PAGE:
(4) Mg supplements: I see 2 borderline low normal serum Mg levels. In my experience, patients with hypoparathyroidism often need Mg supplements especially in light of the prior or ongoing problems with diarrhea. I would check a 24 hour urinary Mg and creatinine level to see if there is detectable Mg being excreted. If there was I would probably still try a gentle amount of supplementation, I say gentle because of the possible baseline diarrhea and the diarrhea that can come from oral Mg supplements. If the urinary level of Mg is very low or undetectable, then for sure, your patient is Mg depleted. This can happen even with a “normal” serum Mg level. I would supplement more vigorously in that case. Since Mg is an intracellular ion, serum levels do not reflect the degree of total body Mg depletion.

(5) I don’t see basic chemistries here, with ongoing diarrhea, K depletion is a concern and must be supplemented. Hypocalcemia, hypomagnesemia/Mg depletion, and hypokalemia all can present with tetany and muscle symptomatology. I would monitor the serum electrolytes periodically.

(6)Thiazide diuretics: Unfortunately at the dose the patient is taking, there may be little urinary Ca lowering effects ongoing. I would try to increase to at least 25 mg/day. If that is not tolerated, you could try giving an additional dose of 12.5 mg before going to bed as she might tolerate it then. I would follow the 24 hour urinary Ca level with creatinine. I am aiming to achieve a level less than 300 or 350 mg/24 hours (with an adequate urinary creatinine assuring a good collection). I am not familiar with the clinical application of the excretion assessment the doctor is using and just monitor the 24 hour urinary Ca and creatinine totals.

(7) Replacement with PTH: At present in the US, human recombinant PTH (1-34) is available for the treatment of patients with osteoporosis. I would consider it in this patient, as an off-label use if I up-titrated to 1-2 micrograms rocaltrol, added Mg supplements, added additional thiazide, and got the Ca supplements to 1.5-2 Gm tid without reaching at least a serum Ca of 8.0 mg/dl and controlled symptoms. Conversion to SI units would be about 2.00 mM Ca and relative control of symptoms. I have used PTH (1-34) 20 mcg once daily and even twice daily. It is reported sometimes that patients may be titrated down once they have improved. Outside the US, both recombinant PTH 1-34 and PTH 1-84 (the full-length authentic secreted form of the hormone) are available and could be considered in the context of an off-label use. There are several papers that report on the use of PTH 1-34 and PTH 1-84 in the treatment of hypoparathyroidism. They are listed below, but at least in the US, this is still an off-label use of the hormone and PTH 1-84 is not available in the US.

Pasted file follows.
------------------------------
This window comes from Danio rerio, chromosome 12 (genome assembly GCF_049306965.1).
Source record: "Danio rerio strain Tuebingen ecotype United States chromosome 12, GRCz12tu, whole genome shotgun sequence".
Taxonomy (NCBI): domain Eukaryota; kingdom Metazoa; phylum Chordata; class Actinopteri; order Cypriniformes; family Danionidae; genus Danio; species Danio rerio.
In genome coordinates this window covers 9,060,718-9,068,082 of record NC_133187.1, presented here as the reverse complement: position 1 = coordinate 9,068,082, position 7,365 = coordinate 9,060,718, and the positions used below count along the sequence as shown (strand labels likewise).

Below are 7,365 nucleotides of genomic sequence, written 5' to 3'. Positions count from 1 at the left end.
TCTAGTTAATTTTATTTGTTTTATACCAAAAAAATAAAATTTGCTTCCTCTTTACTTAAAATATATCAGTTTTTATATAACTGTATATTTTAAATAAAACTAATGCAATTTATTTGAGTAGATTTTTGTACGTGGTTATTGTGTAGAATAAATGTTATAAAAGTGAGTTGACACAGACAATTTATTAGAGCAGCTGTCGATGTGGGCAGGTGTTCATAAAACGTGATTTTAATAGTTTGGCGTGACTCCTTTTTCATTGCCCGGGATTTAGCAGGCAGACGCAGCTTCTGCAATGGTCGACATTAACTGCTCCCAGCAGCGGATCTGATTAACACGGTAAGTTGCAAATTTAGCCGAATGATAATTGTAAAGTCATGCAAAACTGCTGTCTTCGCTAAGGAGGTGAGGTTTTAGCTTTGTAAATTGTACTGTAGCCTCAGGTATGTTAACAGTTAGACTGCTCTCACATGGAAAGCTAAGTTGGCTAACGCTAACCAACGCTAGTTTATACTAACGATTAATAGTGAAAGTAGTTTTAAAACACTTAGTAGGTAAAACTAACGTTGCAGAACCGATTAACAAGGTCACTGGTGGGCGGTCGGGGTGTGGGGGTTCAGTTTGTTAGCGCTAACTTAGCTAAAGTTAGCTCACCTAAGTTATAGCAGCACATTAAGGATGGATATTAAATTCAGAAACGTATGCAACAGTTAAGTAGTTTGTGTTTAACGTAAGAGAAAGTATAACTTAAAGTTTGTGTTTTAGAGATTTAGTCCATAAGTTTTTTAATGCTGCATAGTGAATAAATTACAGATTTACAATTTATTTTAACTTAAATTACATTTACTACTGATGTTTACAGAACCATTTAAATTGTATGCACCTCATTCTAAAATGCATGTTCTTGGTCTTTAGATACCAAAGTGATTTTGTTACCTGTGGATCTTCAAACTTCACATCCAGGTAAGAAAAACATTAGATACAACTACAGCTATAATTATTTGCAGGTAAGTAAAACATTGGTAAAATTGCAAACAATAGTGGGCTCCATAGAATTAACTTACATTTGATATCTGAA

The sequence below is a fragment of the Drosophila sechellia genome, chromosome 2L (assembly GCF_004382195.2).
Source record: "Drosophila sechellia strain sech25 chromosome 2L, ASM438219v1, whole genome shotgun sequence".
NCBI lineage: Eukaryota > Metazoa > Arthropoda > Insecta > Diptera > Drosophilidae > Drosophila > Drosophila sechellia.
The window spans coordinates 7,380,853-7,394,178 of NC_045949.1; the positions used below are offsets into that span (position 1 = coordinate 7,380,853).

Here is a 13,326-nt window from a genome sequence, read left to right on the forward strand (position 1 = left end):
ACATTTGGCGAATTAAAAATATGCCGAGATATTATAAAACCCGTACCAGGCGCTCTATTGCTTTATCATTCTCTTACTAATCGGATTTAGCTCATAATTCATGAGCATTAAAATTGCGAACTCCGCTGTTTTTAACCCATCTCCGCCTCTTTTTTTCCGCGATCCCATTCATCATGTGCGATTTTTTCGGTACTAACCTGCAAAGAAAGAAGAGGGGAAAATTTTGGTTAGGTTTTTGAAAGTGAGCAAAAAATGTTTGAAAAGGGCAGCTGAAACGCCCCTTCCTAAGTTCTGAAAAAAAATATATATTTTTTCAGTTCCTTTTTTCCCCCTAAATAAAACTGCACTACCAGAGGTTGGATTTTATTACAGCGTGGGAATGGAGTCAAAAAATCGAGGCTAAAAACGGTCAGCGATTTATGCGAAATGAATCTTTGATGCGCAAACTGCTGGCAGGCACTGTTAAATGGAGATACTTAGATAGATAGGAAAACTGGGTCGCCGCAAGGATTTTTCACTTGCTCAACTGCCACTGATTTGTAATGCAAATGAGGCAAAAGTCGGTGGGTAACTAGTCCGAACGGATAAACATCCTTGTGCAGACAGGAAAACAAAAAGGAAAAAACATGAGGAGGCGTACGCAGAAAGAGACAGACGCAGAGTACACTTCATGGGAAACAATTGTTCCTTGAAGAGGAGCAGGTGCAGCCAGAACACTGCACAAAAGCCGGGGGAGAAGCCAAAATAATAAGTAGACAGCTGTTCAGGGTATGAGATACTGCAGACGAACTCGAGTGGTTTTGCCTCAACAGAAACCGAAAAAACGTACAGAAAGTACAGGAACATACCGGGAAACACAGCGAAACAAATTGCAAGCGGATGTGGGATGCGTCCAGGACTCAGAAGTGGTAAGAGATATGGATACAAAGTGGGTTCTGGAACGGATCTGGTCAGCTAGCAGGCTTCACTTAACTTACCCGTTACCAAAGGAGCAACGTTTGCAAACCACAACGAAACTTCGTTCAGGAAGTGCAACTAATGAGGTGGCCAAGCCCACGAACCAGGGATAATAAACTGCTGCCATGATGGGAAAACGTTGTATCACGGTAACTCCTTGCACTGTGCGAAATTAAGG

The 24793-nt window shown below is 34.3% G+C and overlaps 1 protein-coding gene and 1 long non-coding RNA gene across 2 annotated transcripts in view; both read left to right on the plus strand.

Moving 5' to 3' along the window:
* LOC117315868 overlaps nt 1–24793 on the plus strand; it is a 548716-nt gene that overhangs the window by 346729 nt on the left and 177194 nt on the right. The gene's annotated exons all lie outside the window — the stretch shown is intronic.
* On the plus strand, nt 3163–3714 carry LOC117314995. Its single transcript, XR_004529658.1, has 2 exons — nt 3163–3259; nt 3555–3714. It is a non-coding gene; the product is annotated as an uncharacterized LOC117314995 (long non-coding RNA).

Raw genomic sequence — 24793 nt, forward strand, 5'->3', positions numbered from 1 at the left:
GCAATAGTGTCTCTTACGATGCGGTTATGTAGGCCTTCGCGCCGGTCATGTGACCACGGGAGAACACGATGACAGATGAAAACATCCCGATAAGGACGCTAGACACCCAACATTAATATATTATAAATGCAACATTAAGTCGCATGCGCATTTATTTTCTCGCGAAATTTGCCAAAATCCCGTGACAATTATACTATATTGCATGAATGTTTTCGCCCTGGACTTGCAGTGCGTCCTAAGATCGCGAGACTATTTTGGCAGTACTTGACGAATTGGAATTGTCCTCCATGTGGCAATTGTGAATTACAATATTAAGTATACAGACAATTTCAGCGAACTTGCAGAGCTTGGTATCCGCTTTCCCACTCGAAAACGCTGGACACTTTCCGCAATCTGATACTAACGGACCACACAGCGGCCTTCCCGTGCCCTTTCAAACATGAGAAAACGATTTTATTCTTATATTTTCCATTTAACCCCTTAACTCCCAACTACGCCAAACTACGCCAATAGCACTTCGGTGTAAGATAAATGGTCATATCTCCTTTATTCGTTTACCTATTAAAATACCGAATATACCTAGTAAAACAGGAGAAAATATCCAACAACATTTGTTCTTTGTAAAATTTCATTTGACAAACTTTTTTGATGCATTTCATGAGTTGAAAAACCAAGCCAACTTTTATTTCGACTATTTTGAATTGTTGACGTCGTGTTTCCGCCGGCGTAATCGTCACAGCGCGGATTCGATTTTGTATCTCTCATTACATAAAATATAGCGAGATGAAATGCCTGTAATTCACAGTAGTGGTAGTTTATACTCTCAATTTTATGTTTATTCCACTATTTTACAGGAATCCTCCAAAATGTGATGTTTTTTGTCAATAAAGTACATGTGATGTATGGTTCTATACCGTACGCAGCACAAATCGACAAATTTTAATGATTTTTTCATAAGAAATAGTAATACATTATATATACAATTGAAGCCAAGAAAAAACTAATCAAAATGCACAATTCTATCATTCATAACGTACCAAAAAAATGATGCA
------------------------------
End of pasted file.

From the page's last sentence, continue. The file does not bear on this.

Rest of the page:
(8)Diet: No mention is made of this but I would encourage the patient to consume a diet with at least 1000 mg of absorbable Ca in it.

Dr Dolores Shoback

References on PTH 1-34 or PTH 1-84 for treatment of hypoparathyroidism.

Winer KK, Zhang B, Shrader JA, Peterson D, Smith M, Albert PS, Cutler GB Jr. Synthetic human parathyroid hormone 1-34 replacement therapy: a randomized crossover trial comparing pump versus injections in the treatment of chronic hypoparathyroidism. J Clin Endocrinol Metab. 2012 Feb;97(2):391-9. Epub 2011 Nov 16.

Winer KK, Sinaii N, Reynolds J, Peterson D, Dowdy K, Cutler GB Jr. Long-term treatment of 12 children with chronic hypoparathyroidism: arandomized trial comparing synthetic human parathyroid hormone 1-34 versus calcitriol and calcium. J Clin Endocrinol Metab. 2010 Jun;95(6):2680-8. Epub 2010 Apr 14.

Winer KK, Sinaii N, Peterson D, Sainz B Jr, Cutler GB Jr. Effects of once versus twice-daily parathyroid hormone 1-34 therapy in children with poparathyroidism. J Clin Endocrinol Metab. 2008 Sep;93(9):3389-95. Epub 2008 May 20.

Winer KK, Ko CW, Reynolds JC, Dowdy K, Keil M, Peterson D, Gerber LH, McGarvey C, Cutler GB Jr. Long-term treatment of hypoparathyroidism: a randomized controlled study comparing parathyroid hormone-(1-34) versus calcitriol and calcium. J Clin Endocrinol Metab. 2003 Sep;88(9):4214-20.

Winer KK, Yanovski JA, Sarani B, Cutler GB Jr. A randomized, cross-over trial of once-daily versus twice-daily parathyroid hormone 1-34 in treatment of hypoparathyroidism. J Clin Endocrinol Metab. 1998 Oct;83(10):3480-6.

Winer KK, Yanovski JA, Cutler GB Jr. Synthetic human parathyroid hormone 1-34 vs calcitriol and calcium in the treatment of hypoparathyroidism. JAMA. 1996 Aug 28;276(8):631-6.

Rubin MR, Dempster DW, Sliney J Jr, Zhou H, Nickolas TL, Stein EM, Dworakowski E, Dellabadia M, Ives R, McMahon DJ, Zhang C, Silverberg SJ, Shane E, Cremers S, Bilezikian JP. PTH(1-84) administration reverses abnormal bone-remodeling dynamics and structure in hypoparathyroidism. J Bone Miner Res. 2011 Nov;26(11):2727-36.

Rubin MR, Sliney J Jr, McMahon DJ, Silverberg SJ, Bilezikian JP. Therapy of hypoparathyroidism with intact parathyroid hormone. Osteoporos Int. 2010 Nov;21(11):1927-34. Epub 2010 Jan 22.

Sikjaer T, Rejnmark L, Rolighed L, Heickendorff L, Mosekilde L; Hypoparathyroid Study Group. The effect of adding PTH(1-84) to conventional treatment of hypoparathyroidism: a randomized, placebo-controlled study. J Bone Miner Res. 2011 Oct;26(10):2358-70.

Thank you Drs. Shoback for this detailed and informative response. I will try some of these suggestions to see if it helps with her hypocalcemia. Tharsan Sivakumar, MD, MPH, FRCPC